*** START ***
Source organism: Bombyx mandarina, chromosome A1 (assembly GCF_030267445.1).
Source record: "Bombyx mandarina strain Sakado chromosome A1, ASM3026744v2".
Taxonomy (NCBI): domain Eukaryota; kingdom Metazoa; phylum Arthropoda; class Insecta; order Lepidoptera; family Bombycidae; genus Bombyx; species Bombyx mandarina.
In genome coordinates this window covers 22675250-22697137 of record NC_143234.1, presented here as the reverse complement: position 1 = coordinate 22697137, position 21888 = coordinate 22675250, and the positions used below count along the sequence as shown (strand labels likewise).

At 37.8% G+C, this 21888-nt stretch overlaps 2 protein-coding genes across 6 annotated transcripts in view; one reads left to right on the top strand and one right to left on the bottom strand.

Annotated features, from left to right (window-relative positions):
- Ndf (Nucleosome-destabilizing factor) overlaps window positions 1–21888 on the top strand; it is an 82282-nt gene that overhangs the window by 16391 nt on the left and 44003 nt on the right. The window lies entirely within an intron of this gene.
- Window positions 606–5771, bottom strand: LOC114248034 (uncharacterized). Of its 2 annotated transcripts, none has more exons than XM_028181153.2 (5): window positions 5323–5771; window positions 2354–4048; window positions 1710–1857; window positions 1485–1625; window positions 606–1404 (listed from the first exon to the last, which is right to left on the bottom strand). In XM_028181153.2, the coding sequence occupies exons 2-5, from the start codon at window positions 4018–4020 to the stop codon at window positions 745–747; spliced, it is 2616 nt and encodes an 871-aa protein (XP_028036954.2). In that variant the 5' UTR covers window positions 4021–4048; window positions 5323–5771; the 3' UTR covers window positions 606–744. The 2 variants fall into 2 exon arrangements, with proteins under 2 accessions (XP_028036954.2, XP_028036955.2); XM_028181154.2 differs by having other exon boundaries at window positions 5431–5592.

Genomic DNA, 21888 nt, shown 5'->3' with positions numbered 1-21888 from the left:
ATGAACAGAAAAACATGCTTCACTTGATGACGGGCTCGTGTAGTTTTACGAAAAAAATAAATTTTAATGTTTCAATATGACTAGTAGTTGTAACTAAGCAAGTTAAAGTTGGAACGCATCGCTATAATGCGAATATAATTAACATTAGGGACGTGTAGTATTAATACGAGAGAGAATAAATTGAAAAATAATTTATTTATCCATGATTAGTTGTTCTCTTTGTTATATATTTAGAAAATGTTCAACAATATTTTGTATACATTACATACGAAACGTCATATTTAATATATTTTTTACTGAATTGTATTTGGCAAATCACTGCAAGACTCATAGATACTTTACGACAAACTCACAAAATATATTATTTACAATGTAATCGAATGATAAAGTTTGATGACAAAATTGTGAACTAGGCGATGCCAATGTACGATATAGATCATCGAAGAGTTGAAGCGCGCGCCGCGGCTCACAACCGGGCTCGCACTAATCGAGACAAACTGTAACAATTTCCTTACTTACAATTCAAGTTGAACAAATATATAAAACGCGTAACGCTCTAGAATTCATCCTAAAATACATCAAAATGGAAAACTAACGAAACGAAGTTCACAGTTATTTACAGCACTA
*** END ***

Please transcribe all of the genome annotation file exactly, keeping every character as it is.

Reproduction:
Source organism: Bombyx mandarina, chromosome A1 (assembly GCF_030267445.1).
Source record: "Bombyx mandarina strain Sakado chromosome A1, ASM3026744v2".
Taxonomy (NCBI): domain Eukaryota; kingdom Metazoa; phylum Arthropoda; class Insecta; order Lepidoptera; family Bombycidae; genus Bombyx; species Bombyx mandarina.
In genome coordinates this window covers 22675250-22697137 of record NC_143234.1, presented here as the reverse complement: position 1 = coordinate 22697137, position 21888 = coordinate 22675250, and the positions used below count along the sequence as shown (strand labels likewise).

At 37.8% G+C, this 21888-nt stretch overlaps 2 protein-coding genes across 6 annotated transcripts in view; one reads left to right on the top strand and one right to left on the bottom strand.

Annotated features, from left to right (window-relative positions):
- Ndf (Nucleosome-destabilizing factor) overlaps window positions 1–21888 on the top strand; it is an 82282-nt gene that overhangs the window by 16391 nt on the left and 44003 nt on the right. The window lies entirely within an intron of this gene.
- Window positions 606–5771, bottom strand: LOC114248034 (uncharacterized). Of its 2 annotated transcripts, none has more exons than XM_028181153.2 (5): window positions 5323–5771; window positions 2354–4048; window positions 1710–1857; window positions 1485–1625; window positions 606–1404 (listed from the first exon to the last, which is right to left on the bottom strand). In XM_028181153.2, the coding sequence occupies exons 2-5, from the start codon at window positions 4018–4020 to the stop codon at window positions 745–747; spliced, it is 2616 nt and encodes an 871-aa protein (XP_028036954.2). In that variant the 5' UTR covers window positions 4021–4048; window positions 5323–5771; the 3' UTR covers window positions 606–744. The 2 variants fall into 2 exon arrangements, with proteins under 2 accessions (XP_028036954.2, XP_028036955.2); XM_028181154.2 differs by having other exon boundaries at window positions 5431–5592.

Genomic DNA, 21888 nt, shown 5'->3' with positions numbered 1-21888 from the left:
ATGAACAGAAAAACATGCTTCACTTGATGACGGGCTCGTGTAGTTTTACGAAAAAAATAAATTTTAATGTTTCAATATGACTAGTAGTTGTAACTAAGCAAGTTAAAGTTGGAACGCATCGCTATAATGCGAATATAATTAACATTAGGGACGTGTAGTATTAATACGAGAGAGAATAAATTGAAAAATAATTTATTTATCCATGATTAGTTGTTCTCTTTGTTATATATTTAGAAAATGTTCAACAATATTTTGTATACATTACATACGAAACGTCATATTTAATATATTTTTTACTGAATTGTATTTGGCAAATCACTGCAAGACTCATAGATACTTTACGACAAACTCACAAAATATATTATTTACAATGTAATCGAATGATAAAGTTTGATGACAAAATTGTGAACTAGGCGATGCCAATGTACGATATAGATCATCGAAGAGTTGAAGCGCGCGCCGCGGCTCACAACCGGGCTCGCACTAATCGAGACAAACTGTAACAATTTCCTTACTTACAATTCAAGTTGAACAAATATATAAAACGCGTAACGCTCTAGAATTCATCCTAAAATACATCAAAATGGAAAACTAACGAAACGAAGTTCACAGTTATTTACAGCACTA